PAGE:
Thursday, August 20, 2009

Eat a carb free diet and you make your own glucose...

Gluconeogenesis - is a metabolic pathway that results in the generation of glucose from non-carbohydrate carbon substrates such as lactate, glycerol, and glucogenic amino acids.

So if you don't eat carbs, you body can still make the sugar you need to survive....

This study looked at why a high protein low carb diet incereases your resting metabolic rate....and explains much of the increase as accounted for by gluconeogenesis.

Draw some conclusions.......

Gluconeogenesis and energy expenditure after a high-protein, carbohydrate-free diet

Background: High-protein diets have been shown to increase energy expenditure (EE).

Objective: The objective was to study whether a high-protein, carbohydrate-free diet (H diet) increases gluconeogenesis and whether this can explain the increase in EE.

Design: Ten healthy men with a mean (±SEM) body mass index (in kg/m2) of 23.0 ± 0.8 and age of 23 ± 1 y received an isoenergetic H diet (H condition; 30%, 0%, and 70% of energy from protein, carbohydrate, and fat, respectively) or a normal-protein diet (N condition; 12%, 55%, and 33% of energy from protein, carbohydrate, and fat, respectively) for 1.5 d according to a randomized crossover design, and EE was measured in a respiration chamber. Endogenous glucose production (EGP) and fractional gluconeogenesis were measured via infusion of [6,6-2H2]glucose and ingestion of 2H2O; absolute gluconeogenesis was calculated by multiplying fractional gluconeogenesis by EGP. Body glycogen stores were lowered at the start of the intervention with an exhaustive glycogen-lowering exercise test.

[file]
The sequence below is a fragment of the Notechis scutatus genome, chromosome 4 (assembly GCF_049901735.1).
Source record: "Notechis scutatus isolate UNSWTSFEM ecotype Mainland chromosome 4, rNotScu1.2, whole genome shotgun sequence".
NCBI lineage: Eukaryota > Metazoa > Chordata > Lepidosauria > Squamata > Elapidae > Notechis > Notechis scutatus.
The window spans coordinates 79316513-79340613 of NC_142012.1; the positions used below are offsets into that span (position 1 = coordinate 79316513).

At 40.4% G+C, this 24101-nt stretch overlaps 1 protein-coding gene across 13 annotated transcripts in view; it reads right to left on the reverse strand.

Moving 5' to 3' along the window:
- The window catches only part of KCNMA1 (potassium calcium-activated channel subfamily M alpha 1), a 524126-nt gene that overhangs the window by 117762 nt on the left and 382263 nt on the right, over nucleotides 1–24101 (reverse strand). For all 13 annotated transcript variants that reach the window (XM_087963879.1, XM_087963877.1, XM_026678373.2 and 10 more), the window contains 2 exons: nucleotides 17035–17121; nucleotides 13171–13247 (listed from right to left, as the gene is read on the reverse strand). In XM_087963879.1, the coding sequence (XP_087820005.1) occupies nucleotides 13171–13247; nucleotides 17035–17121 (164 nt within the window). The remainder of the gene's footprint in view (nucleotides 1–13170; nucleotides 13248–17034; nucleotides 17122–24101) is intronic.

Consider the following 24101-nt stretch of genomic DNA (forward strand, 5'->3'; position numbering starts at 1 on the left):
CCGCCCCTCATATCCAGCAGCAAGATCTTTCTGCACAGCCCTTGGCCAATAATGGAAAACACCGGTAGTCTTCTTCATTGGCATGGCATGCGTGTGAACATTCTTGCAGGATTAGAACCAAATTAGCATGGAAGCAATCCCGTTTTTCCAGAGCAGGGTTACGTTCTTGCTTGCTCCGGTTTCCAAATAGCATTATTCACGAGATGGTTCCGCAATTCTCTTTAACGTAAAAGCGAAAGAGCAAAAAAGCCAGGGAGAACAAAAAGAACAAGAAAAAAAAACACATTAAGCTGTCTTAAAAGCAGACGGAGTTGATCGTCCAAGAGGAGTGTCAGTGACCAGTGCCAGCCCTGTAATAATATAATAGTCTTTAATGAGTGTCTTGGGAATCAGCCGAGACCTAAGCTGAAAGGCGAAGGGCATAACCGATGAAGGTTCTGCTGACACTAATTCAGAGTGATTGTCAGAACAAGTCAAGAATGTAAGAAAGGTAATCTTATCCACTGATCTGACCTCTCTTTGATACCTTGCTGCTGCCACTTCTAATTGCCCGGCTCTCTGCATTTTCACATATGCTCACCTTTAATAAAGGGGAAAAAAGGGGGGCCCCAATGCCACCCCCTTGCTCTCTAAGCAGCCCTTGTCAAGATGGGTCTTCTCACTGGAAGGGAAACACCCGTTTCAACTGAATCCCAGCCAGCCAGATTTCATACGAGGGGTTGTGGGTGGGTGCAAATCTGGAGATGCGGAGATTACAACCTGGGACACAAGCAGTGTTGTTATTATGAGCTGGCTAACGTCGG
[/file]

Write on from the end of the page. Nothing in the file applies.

Results: EGP was lower in the H condition than in the N condition (181 ± 9 compared with 226 ± 9 g/d; P < 0.001), whereas fractional gluconeogenesis was higher (0.95 ± 0.04 compared with 0.64 ± 0.03; P < 0.001) and absolute gluconeogenesis tended to be higher (171 ± 10 compared with 145 ± 10 g/d; P = 0.06) in the H condition than in the N condition. EE (resting metabolic rate) was greater in the H condition than in the N condition (8.46 ± 0.23 compared with 8.12 ± 0.31 MJ/d; P < 0.05). The increase in EE was a function of the increase in gluconeogenesis (EE = 0.007 x gluconeogenesis – 0.038; r = 0.70, R2 = 0.49, P < 0.05). The contribution of gluconeogenesis to EE was 42%; the energy cost of gluconeogenesis was 33% (95% CI: 16%, 50%).

Conclusions: Forty-two percent of the increase in energy expenditure after the H diet was explained by the increase in gluconeogenesis. The cost of gluconeogenesis was 33% of the energy content of the produced glucose.

2 comments:

Vagn said...

what the ....

So there really is an metabolic advantage to low-carb eating (8.12 to 8.46 is 4.2%)

Or should that be no-carb?

Chris said...

So it seems